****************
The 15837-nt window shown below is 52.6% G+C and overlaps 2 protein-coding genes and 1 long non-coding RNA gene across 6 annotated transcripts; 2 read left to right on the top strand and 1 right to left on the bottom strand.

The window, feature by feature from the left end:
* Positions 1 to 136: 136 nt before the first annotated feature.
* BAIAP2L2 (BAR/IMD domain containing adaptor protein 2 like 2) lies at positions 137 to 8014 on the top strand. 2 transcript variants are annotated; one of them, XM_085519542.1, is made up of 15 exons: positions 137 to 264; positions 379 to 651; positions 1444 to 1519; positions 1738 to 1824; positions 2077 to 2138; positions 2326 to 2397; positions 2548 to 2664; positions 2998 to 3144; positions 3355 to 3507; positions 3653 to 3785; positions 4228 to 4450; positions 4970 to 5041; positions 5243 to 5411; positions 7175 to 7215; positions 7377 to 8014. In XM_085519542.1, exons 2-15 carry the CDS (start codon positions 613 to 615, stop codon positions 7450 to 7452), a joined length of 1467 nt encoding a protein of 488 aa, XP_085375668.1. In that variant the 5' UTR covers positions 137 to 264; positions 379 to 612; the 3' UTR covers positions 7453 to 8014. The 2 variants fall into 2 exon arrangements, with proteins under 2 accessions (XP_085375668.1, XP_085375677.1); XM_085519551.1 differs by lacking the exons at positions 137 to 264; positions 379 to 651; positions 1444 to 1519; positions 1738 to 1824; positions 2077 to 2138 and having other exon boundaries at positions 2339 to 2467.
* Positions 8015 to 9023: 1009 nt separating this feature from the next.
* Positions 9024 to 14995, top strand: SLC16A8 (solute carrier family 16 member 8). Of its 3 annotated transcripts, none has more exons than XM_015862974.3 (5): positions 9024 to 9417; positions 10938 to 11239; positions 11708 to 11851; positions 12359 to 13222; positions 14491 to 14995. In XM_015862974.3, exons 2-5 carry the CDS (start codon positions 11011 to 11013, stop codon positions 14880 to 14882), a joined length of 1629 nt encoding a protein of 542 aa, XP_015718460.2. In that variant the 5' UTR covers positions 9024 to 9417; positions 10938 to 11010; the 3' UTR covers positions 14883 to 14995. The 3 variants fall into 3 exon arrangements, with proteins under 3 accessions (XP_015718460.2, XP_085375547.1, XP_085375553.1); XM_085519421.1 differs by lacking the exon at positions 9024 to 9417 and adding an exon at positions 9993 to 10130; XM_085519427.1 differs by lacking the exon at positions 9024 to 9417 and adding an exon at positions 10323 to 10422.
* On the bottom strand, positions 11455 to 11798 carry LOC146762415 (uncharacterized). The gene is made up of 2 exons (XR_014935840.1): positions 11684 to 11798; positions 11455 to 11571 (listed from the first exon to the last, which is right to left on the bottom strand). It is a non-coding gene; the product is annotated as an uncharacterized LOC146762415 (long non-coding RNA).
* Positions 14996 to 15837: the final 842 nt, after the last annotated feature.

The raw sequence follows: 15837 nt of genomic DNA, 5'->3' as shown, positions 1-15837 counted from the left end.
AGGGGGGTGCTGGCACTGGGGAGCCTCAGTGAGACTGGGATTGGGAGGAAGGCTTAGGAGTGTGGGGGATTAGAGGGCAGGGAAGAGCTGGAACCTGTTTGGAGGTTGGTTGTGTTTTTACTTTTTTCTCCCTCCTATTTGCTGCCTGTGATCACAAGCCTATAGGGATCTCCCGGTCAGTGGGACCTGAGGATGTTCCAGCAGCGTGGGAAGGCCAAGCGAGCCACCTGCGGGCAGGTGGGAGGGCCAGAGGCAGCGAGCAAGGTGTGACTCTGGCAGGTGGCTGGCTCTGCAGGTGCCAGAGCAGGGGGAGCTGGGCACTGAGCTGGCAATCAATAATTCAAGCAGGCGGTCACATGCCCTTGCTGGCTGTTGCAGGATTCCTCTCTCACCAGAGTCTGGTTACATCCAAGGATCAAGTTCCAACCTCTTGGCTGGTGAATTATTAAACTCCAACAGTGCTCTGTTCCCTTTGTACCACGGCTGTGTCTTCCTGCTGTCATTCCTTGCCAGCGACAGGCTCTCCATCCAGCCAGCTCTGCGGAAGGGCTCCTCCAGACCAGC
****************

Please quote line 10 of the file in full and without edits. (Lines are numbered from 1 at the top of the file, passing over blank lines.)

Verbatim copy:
AGGGGGGTGCTGGCACTGGGGAGCCTCAGTGAGACTGGGATTGGGAGGAAGGCTTAGGAGTGTGGGGGATTAGAGGGCAGGGAAGAGCTGGAACCTGTTTGGAGGTTGGTTGTGTTTTTACTTTTTTCTCCCTCCTATTTGCTGCCTGTGATCACAAGCCTATAGGGATCTCCCGGTCAGTGGGACCTGAGGATGTTCCAGCAGCGTGGGAAGGCCAAGCGAGCCACCTGCGGGCAGGTGGGAGGGCCAGAGGCAGCGAGCAAGGTGTGACTCTGGCAGGTGGCTGGCTCTGCAGGTGCCAGAGCAGGGGGAGCTGGGCACTGAGCTGGCAATCAATAATTCAAGCAGGCGGTCACATGCCCTTGCTGGCTGTTGCAGGATTCCTCTCTCACCAGAGTCTGGTTACATCCAAGGATCAAGTTCCAACCTCTTGGCTGGTGAATTATTAAACTCCAACAGTGCTCTGTTCCCTTTGTACCACGGCTGTGTCTTCCTGCTGTCATTCCTTGCCAGCGACAGGCTCTCCATCCAGCCAGCTCTGCGGAAGGGCTCCTCCAGACCAGC